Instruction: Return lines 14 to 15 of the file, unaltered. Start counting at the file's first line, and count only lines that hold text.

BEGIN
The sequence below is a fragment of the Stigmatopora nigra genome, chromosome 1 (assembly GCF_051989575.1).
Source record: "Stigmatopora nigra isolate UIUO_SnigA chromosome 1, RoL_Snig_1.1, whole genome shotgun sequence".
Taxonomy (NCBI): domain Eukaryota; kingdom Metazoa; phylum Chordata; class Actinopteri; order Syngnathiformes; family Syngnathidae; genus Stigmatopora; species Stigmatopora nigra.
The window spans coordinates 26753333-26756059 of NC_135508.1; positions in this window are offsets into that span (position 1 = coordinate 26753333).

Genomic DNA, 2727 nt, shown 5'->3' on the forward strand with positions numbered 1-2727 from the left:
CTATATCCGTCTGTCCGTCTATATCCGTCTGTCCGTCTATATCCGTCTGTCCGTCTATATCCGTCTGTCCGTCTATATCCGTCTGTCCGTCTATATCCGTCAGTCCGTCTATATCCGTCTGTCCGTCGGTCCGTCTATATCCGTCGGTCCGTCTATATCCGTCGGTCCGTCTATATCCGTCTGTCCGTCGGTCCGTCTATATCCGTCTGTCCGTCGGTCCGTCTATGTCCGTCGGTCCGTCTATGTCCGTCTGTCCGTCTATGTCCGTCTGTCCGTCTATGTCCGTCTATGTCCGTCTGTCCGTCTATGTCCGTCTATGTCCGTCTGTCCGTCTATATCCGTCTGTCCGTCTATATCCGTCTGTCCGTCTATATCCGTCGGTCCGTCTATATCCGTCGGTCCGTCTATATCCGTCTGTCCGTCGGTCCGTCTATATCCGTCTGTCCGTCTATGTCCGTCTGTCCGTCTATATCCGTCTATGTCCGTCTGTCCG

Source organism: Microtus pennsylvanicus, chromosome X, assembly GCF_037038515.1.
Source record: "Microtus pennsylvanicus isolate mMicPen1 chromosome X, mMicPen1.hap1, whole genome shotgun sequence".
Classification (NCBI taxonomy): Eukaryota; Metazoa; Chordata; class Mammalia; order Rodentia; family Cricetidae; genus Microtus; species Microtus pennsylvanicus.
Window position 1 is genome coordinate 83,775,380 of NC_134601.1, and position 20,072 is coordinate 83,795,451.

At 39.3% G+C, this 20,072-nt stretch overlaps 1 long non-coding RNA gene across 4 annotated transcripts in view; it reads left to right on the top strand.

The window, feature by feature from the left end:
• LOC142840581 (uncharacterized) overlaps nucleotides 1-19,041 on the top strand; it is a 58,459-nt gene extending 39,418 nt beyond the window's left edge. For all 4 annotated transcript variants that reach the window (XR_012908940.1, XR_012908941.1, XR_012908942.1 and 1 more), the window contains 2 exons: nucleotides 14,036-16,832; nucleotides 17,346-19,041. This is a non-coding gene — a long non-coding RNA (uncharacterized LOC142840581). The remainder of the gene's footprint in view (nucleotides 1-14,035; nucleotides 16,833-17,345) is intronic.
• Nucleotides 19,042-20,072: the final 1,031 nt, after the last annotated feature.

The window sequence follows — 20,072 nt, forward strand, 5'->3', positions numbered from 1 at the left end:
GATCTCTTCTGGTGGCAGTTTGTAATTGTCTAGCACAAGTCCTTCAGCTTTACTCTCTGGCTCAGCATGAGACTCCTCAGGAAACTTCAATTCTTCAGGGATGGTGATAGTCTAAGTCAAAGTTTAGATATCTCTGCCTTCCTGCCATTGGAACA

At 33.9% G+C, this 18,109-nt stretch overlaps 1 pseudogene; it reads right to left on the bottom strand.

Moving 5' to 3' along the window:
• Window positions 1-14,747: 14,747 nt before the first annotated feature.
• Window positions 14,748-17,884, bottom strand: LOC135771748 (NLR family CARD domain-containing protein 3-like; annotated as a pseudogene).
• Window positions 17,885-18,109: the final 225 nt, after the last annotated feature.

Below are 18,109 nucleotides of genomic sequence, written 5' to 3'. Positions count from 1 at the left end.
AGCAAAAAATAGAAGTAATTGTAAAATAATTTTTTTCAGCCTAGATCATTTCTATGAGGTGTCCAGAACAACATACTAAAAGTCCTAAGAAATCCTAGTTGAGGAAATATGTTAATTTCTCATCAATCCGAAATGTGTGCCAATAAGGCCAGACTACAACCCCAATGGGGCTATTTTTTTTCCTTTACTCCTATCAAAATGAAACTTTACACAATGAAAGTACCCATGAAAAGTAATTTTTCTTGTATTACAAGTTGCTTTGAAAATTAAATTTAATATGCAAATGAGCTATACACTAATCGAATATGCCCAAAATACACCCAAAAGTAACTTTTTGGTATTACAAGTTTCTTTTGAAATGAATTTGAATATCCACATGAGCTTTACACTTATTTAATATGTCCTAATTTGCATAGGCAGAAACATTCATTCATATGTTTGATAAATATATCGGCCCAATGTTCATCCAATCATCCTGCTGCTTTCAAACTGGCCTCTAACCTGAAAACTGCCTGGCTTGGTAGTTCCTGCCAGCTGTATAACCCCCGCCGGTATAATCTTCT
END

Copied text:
• Nucleotides 19,042-20,072: the final 1,031 nt, after the last annotated feature.

The window sequence follows — 20,072 nt, forward strand, 5'->3', positions numbered from 1 at the left end: